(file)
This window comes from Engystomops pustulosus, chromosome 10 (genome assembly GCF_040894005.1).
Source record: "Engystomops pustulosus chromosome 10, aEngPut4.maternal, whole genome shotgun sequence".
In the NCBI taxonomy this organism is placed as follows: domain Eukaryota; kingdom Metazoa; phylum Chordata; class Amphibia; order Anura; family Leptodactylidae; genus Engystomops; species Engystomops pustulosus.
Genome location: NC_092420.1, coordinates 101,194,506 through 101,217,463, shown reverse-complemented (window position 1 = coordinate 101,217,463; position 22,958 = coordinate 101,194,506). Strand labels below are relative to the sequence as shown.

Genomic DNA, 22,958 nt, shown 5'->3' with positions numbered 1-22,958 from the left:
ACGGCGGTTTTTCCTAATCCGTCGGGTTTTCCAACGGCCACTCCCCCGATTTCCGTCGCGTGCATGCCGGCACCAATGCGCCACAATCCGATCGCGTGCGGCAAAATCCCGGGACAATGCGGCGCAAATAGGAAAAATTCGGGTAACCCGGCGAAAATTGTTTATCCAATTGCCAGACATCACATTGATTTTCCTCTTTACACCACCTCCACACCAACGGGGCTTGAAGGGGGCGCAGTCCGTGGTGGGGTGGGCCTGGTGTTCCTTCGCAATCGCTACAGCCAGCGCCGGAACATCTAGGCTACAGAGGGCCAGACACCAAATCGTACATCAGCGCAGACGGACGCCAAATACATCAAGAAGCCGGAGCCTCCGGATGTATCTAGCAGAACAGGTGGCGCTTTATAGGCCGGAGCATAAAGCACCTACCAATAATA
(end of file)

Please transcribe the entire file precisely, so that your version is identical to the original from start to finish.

This window comes from Engystomops pustulosus, chromosome 10 (genome assembly GCF_040894005.1).
Source record: "Engystomops pustulosus chromosome 10, aEngPut4.maternal, whole genome shotgun sequence".
In the NCBI taxonomy this organism is placed as follows: domain Eukaryota; kingdom Metazoa; phylum Chordata; class Amphibia; order Anura; family Leptodactylidae; genus Engystomops; species Engystomops pustulosus.
Genome location: NC_092420.1, coordinates 101,194,506 through 101,217,463, shown reverse-complemented (window position 1 = coordinate 101,217,463; position 22,958 = coordinate 101,194,506). Strand labels below are relative to the sequence as shown.

Genomic DNA, 22,958 nt, shown 5'->3' with positions numbered 1-22,958 from the left:
ACGGCGGTTTTTCCTAATCCGTCGGGTTTTCCAACGGCCACTCCCCCGATTTCCGTCGCGTGCATGCCGGCACCAATGCGCCACAATCCGATCGCGTGCGGCAAAATCCCGGGACAATGCGGCGCAAATAGGAAAAATTCGGGTAACCCGGCGAAAATTGTTTATCCAATTGCCAGACATCACATTGATTTTCCTCTTTACACCACCTCCACACCAACGGGGCTTGAAGGGGGCGCAGTCCGTGGTGGGGTGGGCCTGGTGTTCCTTCGCAATCGCTACAGCCAGCGCCGGAACATCTAGGCTACAGAGGGCCAGACACCAAATCGTACATCAGCGCAGACGGACGCCAAATACATCAAGAAGCCGGAGCCTCCGGATGTATCTAGCAGAACAGGTGGCGCTTTATAGGCCGGAGCATAAAGCACCTACCAATAATA